ControlUp Real-Time Console
The main executable of ControlUp, available for download as a single file named ControlupConsole.exe. There are no install/uninstall routines for this component, just a portable executable.
Typically a system administrator, technical specialist, or support technician working with ControlUp Console. Every ControlUp user is required to create an online login account which is used for user authentication to ControlUp's configuration servers.
A Windows computer that a ControlUp user wishes to manage and/or monitor using ControlUp. It needs to belong to an Active Directory domain and to have .Net Framework 3.5 or 4.5 installed. When first contacted by a ControlUp Console, every Managed Computer is assigned to a ControlUp organization.
A lightweight executable named cuAgent.exe that runs as a system service on every Managed Computer. This component provides performance information and handles the execution of management actions.
A logical grouping of Managed Computers handled by the same team. A ControlUp User selects an organization during login and is restricted to managing computers that belong to the selected organization only.
A Windows service that operates in a way similar to the ControlUp console but without the graphical user interface. ControlUp Monitor connects to all of the computers in your organization and performs continuous monitoring and reporting of incidents as well as automatic exporting of data tables for historical reporting. If you require 24/7 monitoring and alerting about incidents in your environment, it is recommended that you install at least one instance of ControlUp Monitor. Two Monitor services can be installed and will operate as an Active/Passive HA pair in case of failover.
A reporting and analytics platform that displays historical reports using data gathered by ControlUp. In order to start using ControlUp Insights, at least one instance of ControlUp Monitor should be installed in an organization.
In ControlUp, an incident is an occurrence on one of your managed computers that falls under the scope of one of the configured incident triggers. For example, you might configure a “Process Ended” incident trigger with a filter of “Process name=svchost.exe”. Every subsequent crash or error exit of a process with this name will generate an incident. Incidents are recorded in the ControlUp Hybrid Cloud Services database and are available for display in the Incidents Pane of ControlUp.
A definition of an occurrence that should be recorded as an incident. Triggers of two types are supported in ControlUp: community triggers are created by ControlUp based on vendor recommendations and industry best practices, and user-defined triggers which can be configured according to your needs. Each trigger includes a set of conditions: trigger type (Stress Level, Process Started, etc.), filter (specific conditions like computer name or operating system), scope (folders and schedule – when and where the trigger applies). In addition, every trigger may include a set of follow-up actions, for example an email alert.
Script-Based Action (SBA) or Script Actions
A PowerShell, VBScript, or batch script, which was imported to ControlUp as a management action. Script-based actions (SBAs) can be assigned to any of ControlUp’s managed resources (folders, computers, sessions, etc.). SBAs can be downloaded from the community repository or created manually and shared within your ControlUp organization.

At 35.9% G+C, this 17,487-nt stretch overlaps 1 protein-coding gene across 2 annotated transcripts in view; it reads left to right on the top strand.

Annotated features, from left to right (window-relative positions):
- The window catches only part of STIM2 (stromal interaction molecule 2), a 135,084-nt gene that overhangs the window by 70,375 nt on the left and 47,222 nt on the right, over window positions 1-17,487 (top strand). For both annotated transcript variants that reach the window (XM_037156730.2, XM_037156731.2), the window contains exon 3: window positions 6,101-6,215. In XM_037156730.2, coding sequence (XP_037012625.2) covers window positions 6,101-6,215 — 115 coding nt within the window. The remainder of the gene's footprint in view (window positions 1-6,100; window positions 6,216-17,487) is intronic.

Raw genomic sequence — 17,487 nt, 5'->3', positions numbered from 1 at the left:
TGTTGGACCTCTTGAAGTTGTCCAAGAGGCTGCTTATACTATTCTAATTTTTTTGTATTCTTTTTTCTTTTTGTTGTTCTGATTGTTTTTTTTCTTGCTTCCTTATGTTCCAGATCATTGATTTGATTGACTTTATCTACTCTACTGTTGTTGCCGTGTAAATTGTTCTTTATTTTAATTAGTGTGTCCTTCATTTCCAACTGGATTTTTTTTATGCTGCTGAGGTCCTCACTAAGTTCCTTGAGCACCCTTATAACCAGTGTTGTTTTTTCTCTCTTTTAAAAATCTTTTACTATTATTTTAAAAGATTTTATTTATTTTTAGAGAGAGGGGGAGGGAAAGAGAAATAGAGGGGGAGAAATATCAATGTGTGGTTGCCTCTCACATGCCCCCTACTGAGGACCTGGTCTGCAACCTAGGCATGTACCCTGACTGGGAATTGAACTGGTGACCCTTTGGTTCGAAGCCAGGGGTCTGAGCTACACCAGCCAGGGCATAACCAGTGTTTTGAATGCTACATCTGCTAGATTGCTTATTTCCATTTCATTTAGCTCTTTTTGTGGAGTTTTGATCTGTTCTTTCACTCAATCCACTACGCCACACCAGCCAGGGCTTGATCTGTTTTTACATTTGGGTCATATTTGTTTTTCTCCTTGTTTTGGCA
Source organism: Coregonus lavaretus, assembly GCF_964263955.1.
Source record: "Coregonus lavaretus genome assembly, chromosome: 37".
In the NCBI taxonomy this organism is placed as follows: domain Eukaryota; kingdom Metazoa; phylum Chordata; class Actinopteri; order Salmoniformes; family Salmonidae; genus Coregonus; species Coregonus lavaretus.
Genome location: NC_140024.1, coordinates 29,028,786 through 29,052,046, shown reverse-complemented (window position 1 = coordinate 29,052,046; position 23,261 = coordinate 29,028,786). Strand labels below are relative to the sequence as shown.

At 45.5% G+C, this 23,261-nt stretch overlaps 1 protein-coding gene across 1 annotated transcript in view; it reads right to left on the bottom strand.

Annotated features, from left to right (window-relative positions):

The connection parameters needed for a console or data collection agent to connect with a supported hypervisor management platform (vCenter, Nutanix, Hyper-V, or XenServer pool master). After the connection to the hypervisor management platform, host and VM information is automatically retrieved and populates the ControlUp database. (If the connection is to vCenter, datacenter and cluster information is also gathered, for better organization of virtualization resources.)
An object in the organization tree that contains the details necessary for ControlUp to collect data from a single XenDesktop site. Once configured and connected, it enables for populating the Sessions and Computers views with information retrieved from XenDesktop brokers.
By using ControlUp’s AWS EC2 cloud management all the instances are visible in the same place, their performance metrics and cost metrics are displayed with a great level of granularity, all live and in real time. If resources are strained, they’re shown in flashing red. If any aspect of the cost shoots up, so will the red flags.
An object in the organization tree that contains the details necessary for ControlUp to collect data from a single NetScaler appliance. Once configured and connected, it populates the Load Balancers, Services, Service Groups, Gateways, HDX sessions and NICs views with data retrieved from the NetScaler API.
Similar to a regular folder, but intended to organize hypervisor connections.
The term ControlUp uses to refer to the connection points to the virtualization world, namely vCenter and the Xen pool master. Strictly speaking, the vCenter server is not a hypervisor, but for the purposes of consistency in ControlUp, it is referred to as one.
A computer running VMware ESX/ESXi, Hyper-V, Nutanix AHV, or Citrix XenServer that ControlUp accesses via the Hypervisor connection. The virtualization hosts are the computers that run multiple virtual machines on them.
Virtual Machines that run as guests on the ESXi/Xen server hosts. If the guest VM is running a supported version of Windows, then the ControlUp Agent can be installed on it and it will become a fully managed computer by ControlUp. There are some performance statistics that can be gathered about all VMs, managed or not, because ControlUp queries the hypervisor about all of them. However, full data retrieval is only possible if there is a ControlUp agent installed on the guest OS.